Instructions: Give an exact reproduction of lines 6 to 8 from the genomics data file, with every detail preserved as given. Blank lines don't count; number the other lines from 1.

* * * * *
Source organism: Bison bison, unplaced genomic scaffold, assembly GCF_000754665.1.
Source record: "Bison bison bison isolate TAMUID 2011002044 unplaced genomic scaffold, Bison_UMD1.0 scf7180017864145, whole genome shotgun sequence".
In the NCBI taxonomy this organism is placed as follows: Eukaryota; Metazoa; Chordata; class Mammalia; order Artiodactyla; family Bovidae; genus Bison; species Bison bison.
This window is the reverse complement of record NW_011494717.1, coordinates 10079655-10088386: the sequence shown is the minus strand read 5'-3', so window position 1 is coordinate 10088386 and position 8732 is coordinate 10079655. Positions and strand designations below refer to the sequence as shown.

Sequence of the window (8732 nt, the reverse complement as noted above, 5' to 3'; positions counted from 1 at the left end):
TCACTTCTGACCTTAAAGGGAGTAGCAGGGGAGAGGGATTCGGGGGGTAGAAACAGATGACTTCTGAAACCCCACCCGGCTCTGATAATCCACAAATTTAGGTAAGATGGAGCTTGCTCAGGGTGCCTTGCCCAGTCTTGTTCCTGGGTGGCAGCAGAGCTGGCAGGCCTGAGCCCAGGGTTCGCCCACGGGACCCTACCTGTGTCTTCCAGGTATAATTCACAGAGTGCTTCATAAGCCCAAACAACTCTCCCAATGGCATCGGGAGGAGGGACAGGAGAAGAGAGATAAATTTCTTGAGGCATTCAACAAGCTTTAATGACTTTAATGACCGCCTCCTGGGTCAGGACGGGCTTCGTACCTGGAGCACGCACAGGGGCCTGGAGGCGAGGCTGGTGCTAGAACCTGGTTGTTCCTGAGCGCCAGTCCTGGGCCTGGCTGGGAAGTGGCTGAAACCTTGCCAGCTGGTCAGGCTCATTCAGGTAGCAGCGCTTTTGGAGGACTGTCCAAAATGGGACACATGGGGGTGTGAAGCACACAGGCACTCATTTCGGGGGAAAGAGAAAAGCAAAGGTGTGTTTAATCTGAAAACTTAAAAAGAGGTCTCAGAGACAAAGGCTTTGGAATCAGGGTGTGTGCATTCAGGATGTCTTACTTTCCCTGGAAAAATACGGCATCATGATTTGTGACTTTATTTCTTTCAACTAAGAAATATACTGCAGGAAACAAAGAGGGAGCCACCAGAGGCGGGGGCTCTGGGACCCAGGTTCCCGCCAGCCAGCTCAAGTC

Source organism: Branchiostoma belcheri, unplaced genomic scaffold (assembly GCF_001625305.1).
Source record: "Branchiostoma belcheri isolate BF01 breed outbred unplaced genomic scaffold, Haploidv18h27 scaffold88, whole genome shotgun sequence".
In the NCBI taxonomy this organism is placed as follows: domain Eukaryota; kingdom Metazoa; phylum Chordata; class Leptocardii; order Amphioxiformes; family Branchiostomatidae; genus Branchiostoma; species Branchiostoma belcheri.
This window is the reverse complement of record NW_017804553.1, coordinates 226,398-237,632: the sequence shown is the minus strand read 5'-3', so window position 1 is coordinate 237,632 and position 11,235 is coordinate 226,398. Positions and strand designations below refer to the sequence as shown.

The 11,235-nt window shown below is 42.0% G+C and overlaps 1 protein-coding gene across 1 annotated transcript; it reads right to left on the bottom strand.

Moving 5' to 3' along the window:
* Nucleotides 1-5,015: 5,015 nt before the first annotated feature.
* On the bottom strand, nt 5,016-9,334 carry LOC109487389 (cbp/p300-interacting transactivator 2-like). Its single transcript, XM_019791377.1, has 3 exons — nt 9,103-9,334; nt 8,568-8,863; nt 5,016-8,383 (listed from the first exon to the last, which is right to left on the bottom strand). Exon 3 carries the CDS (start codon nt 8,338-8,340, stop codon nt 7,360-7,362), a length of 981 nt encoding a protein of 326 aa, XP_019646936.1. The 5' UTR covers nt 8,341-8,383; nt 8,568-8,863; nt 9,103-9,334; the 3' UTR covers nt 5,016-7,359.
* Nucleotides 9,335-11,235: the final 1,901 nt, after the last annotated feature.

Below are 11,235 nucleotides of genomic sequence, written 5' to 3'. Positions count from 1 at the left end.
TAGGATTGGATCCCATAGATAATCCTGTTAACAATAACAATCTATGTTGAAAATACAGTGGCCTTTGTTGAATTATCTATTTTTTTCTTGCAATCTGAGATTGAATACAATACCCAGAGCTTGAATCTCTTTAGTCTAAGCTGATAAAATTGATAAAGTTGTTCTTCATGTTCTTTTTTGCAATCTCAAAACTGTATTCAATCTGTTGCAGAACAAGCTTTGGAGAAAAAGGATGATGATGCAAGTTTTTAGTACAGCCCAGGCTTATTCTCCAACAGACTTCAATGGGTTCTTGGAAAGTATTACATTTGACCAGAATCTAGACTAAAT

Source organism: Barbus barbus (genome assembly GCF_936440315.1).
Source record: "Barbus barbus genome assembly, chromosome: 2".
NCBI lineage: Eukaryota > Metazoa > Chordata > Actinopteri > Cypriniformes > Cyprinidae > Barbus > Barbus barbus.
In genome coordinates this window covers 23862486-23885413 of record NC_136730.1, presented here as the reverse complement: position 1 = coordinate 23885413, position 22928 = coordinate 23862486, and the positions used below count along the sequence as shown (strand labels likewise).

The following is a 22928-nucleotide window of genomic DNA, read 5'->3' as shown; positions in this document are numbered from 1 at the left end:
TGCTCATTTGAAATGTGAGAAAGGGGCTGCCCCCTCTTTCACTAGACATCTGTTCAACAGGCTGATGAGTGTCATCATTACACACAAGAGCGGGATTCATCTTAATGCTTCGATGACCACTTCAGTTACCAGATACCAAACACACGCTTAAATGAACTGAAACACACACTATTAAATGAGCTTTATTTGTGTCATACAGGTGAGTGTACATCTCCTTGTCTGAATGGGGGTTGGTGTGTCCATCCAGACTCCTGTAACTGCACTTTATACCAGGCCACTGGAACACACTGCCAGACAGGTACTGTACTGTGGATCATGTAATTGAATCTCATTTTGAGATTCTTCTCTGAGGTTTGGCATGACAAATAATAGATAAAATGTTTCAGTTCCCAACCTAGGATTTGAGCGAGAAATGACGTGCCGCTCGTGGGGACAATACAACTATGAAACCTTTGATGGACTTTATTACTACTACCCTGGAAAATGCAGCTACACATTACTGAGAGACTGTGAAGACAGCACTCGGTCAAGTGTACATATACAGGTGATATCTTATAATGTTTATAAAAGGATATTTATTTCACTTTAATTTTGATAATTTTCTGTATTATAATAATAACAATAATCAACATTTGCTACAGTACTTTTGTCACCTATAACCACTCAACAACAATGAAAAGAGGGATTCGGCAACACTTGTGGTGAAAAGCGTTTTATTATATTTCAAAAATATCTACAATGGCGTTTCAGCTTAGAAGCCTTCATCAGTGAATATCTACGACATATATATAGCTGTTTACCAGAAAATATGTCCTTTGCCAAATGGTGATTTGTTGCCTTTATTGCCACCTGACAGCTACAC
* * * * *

TCACTTCTGACCTTAAAGGGAGTAGCAGGGGAGAGGGATTCGGGGGGTAGAAACAGATGACTTCTGAAACCCCACCCGGCTCTGATAATCCACAAATTTAGGTAAGATGGAGCTTGCTCAGGGTGCCTTGCCCAGTCTTGTTCCTGGGTGGCAGCAGAGCTGGCAGGCCTGAGCCCAGGGTTCGCCCACGGGACCCTACCTGTGTCTTCCAGGTATAATTCACAGAGTGCTTCATAAGCCCAAACAACTCTCCCAATGGCATCGGGAGGAGGGACAGGAGAAGAGAGATAAATTTCTTGAGGCATTCAACAAGCTTTAATGACTTTAATGACCGCCTCCTGGGTCAGGACGGGCTTCGTACCTGGAGCACGCACAGGGGCCTGGAGGCGAGGCTGGTGCTAGAACCTGGTTGTTCCTGAGCGCCAGTCCTGGGCCTGGCTGGGAAGTGGCTGAAACCTTGCCAGCTGGTCAGGCTCATTCAGGTAGCAGCGCTTTTGGAGGACTGTCCAAAATGGGACACATGGGGGTGTGAAGCACACAGGCACTCATTTCGGGGGAAAGAGAAAAGCAAAGGTGTGTTTAATCTGAAAACTTAAAAAGAGGTCTCAGAGACAAAGGCTTTGGAATCAGGGTGTGTGCATTCAGGATGTCTTACTTTCCCTGGAAAAATACGGCATCATGATTTGTGACTTTATTTCTTTCAACTAAGAAATATACTGCAGGAAACAAAGAGGGAGCCACCAGAGGCGGGGGCTCTGGGACCCAGGTTCCCGCCAGCCAGCTCAAGTC

Source organism: Branchiostoma belcheri, unplaced genomic scaffold (assembly GCF_001625305.1).
Source record: "Branchiostoma belcheri isolate BF01 breed outbred unplaced genomic scaffold, Haploidv18h27 scaffold88, whole genome shotgun sequence".